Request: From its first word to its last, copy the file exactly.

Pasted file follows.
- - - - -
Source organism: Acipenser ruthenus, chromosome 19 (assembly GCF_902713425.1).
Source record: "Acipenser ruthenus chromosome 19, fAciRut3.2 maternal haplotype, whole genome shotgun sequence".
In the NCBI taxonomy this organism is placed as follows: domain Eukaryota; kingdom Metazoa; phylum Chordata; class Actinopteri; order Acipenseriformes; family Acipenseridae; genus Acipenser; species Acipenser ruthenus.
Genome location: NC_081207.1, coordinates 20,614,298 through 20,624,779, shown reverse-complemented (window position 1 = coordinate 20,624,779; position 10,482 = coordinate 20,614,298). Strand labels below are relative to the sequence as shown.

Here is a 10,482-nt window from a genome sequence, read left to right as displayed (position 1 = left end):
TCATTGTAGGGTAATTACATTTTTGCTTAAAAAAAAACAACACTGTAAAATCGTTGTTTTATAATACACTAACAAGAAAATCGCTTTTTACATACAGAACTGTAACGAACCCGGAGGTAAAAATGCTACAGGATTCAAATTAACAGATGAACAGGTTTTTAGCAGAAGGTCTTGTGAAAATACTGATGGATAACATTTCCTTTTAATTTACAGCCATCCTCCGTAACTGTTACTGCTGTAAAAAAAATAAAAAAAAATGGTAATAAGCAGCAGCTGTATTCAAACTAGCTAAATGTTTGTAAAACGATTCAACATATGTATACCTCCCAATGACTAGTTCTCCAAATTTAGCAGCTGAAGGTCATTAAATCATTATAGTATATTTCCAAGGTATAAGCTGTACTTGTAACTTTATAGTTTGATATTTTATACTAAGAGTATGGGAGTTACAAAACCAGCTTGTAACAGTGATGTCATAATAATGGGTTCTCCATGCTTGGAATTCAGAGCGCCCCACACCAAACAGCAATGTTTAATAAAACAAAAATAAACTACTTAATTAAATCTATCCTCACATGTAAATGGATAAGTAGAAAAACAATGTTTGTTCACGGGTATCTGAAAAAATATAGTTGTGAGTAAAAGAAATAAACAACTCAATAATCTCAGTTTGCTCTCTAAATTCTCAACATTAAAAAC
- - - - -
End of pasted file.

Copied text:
Source organism: Acipenser ruthenus, chromosome 19 (assembly GCF_902713425.1).
Source record: "Acipenser ruthenus chromosome 19, fAciRut3.2 maternal haplotype, whole genome shotgun sequence".
In the NCBI taxonomy this organism is placed as follows: domain Eukaryota; kingdom Metazoa; phylum Chordata; class Actinopteri; order Acipenseriformes; family Acipenseridae; genus Acipenser; species Acipenser ruthenus.
Genome location: NC_081207.1, coordinates 20,614,298 through 20,624,779, shown reverse-complemented (window position 1 = coordinate 20,624,779; position 10,482 = coordinate 20,614,298). Strand labels below are relative to the sequence as shown.

Here is a 10,482-nt window from a genome sequence, read left to right as displayed (position 1 = left end):
TCATTGTAGGGTAATTACATTTTTGCTTAAAAAAAAACAACACTGTAAAATCGTTGTTTTATAATACACTAACAAGAAAATCGCTTTTTACATACAGAACTGTAACGAACCCGGAGGTAAAAATGCTACAGGATTCAAATTAACAGATGAACAGGTTTTTAGCAGAAGGTCTTGTGAAAATACTGATGGATAACATTTCCTTTTAATTTACAGCCATCCTCCGTAACTGTTACTGCTGTAAAAAAAATAAAAAAAAATGGTAATAAGCAGCAGCTGTATTCAAACTAGCTAAATGTTTGTAAAACGATTCAACATATGTATACCTCCCAATGACTAGTTCTCCAAATTTAGCAGCTGAAGGTCATTAAATCATTATAGTATATTTCCAAGGTATAAGCTGTACTTGTAACTTTATAGTTTGATATTTTATACTAAGAGTATGGGAGTTACAAAACCAGCTTGTAACAGTGATGTCATAATAATGGGTTCTCCATGCTTGGAATTCAGAGCGCCCCACACCAAACAGCAATGTTTAATAAAACAAAAATAAACTACTTAATTAAATCTATCCTCACATGTAAATGGATAAGTAGAAAAACAATGTTTGTTCACGGGTATCTGAAAAAATATAGTTGTGAGTAAAAGAAATAAACAACTCAATAATCTCAGTTTGCTCTCTAAATTCTCAACATTAAAAAC